Washington D.C. has a larger population than the entire state of Wyoming and about the same as Vermont.  Should they get Congressional representation?  Should they be attached to Maryland  or Virginia?  To have the capital of a representative democracy not be represented in that democracy ought to be a point of embarrassment.  How should the situation be resolved?

Wednesday, March 28, 2012

Irony Can Be So Ironic: Affordable Care Objections

Listening to the arguments from the Supreme Court yesterday, the "irony can be so ironic" file had to be opened wide.  When President Obama approached the health care debate, he looked at recent history.  Republicans went nuts over "Hilary-care" and he wanted to avoid that kind of spectacle, so what did he do?  He listened to Republicans -- mistake number 1.

When the Clintons came out with their managed care approach, the extremely conservative Heritage Foundation came up with a different approach.  In line with their free market idolatry, it forced everyone into private insurance.  Never mind that government controlled Medicare provides better service, better outcomes, and better cost-savings, they put forward a plan that took government out of the game except as an enforcer to drive everyone into the private insurance market, thereby enriching the insurance companies.  This conservative approach was embraced by Republicans and pushed by several prominent Republican senators.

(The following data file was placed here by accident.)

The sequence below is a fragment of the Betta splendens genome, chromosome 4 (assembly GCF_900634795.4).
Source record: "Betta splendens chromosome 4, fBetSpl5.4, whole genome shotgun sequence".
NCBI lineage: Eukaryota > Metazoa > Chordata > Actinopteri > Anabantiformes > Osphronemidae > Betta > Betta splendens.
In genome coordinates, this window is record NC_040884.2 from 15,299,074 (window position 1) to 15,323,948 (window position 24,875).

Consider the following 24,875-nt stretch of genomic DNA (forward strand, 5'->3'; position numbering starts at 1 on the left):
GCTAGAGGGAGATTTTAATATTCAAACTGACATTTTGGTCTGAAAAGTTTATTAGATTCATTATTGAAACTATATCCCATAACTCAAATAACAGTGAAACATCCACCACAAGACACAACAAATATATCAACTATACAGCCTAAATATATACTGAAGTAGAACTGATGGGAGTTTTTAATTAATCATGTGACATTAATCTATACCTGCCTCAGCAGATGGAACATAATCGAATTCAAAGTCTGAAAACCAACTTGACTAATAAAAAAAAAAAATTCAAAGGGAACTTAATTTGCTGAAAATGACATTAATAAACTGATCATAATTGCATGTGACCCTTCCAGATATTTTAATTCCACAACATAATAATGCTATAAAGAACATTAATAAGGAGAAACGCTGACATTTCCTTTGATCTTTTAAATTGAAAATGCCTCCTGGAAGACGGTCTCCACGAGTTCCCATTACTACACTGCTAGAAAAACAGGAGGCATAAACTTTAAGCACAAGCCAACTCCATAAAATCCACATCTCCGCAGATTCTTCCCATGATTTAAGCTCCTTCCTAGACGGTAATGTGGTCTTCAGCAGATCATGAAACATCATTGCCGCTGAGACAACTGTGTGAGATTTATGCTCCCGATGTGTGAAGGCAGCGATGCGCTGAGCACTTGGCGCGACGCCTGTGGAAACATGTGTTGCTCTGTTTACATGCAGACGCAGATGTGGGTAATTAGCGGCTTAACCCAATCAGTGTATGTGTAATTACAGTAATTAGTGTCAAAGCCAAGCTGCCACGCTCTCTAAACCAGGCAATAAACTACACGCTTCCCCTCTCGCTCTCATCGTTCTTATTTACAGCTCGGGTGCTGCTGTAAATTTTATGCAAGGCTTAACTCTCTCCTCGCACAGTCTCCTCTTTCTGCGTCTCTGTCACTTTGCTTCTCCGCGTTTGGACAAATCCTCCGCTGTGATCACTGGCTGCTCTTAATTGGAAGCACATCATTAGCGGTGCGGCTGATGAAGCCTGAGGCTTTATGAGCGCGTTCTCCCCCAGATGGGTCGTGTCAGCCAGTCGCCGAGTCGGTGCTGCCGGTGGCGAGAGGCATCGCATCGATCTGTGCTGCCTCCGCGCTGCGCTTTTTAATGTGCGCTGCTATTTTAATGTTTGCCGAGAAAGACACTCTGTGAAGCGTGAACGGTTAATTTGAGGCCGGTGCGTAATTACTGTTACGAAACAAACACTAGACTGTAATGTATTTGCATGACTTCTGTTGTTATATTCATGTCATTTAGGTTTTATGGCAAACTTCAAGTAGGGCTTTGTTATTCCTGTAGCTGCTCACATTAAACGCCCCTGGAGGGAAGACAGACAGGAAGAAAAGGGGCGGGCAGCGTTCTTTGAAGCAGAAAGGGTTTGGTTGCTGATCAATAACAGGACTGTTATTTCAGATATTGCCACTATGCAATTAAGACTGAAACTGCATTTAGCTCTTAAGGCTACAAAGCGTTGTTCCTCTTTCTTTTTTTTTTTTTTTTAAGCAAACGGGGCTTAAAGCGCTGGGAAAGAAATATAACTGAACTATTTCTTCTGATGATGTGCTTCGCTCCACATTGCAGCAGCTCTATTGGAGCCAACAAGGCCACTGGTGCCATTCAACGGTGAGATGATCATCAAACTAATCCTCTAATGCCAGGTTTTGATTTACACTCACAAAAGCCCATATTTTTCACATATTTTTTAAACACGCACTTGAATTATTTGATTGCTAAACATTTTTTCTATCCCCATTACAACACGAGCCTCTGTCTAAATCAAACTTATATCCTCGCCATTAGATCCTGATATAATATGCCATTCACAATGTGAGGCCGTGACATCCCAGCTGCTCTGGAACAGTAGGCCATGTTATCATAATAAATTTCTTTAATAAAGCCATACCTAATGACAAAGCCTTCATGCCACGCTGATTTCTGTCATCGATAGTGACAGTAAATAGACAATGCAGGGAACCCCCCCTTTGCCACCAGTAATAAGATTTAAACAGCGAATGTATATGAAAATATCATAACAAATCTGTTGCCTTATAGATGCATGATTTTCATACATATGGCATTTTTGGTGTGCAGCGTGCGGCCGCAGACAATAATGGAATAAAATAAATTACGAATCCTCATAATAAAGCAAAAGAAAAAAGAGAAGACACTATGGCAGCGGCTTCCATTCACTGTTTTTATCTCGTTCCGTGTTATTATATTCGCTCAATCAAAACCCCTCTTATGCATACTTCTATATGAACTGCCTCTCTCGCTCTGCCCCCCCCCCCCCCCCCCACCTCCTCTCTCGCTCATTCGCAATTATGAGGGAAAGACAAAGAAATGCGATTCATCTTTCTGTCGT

So, when he started out working on healthcare issues, Obama figured that it would be a thoughtful thing to reject the common sense approach that works in every other industrialized country, the approach that has empirically demonstrated better outcomes for less money, and he would instead build the Republicans own plan into his as its very core.  He would champion the conservative approach to healthcare coverage.  He would appease the conservatives and tell the rest of the country that such a move was politically necessary to get health coverage for all Americans.  It was a pragmatic surrender.  To get something, he would have to give them pretty much exactly what they wanted.  I mean, after doing that, the plan would have to garner Republican support, right?  I mean, there's no way they could lampoon their own plan as "socialist" or anything.  That would be hypocritical and dishonorable, and these are Republicans who aren't looking to score cheap political points by harming innocent Americans, right?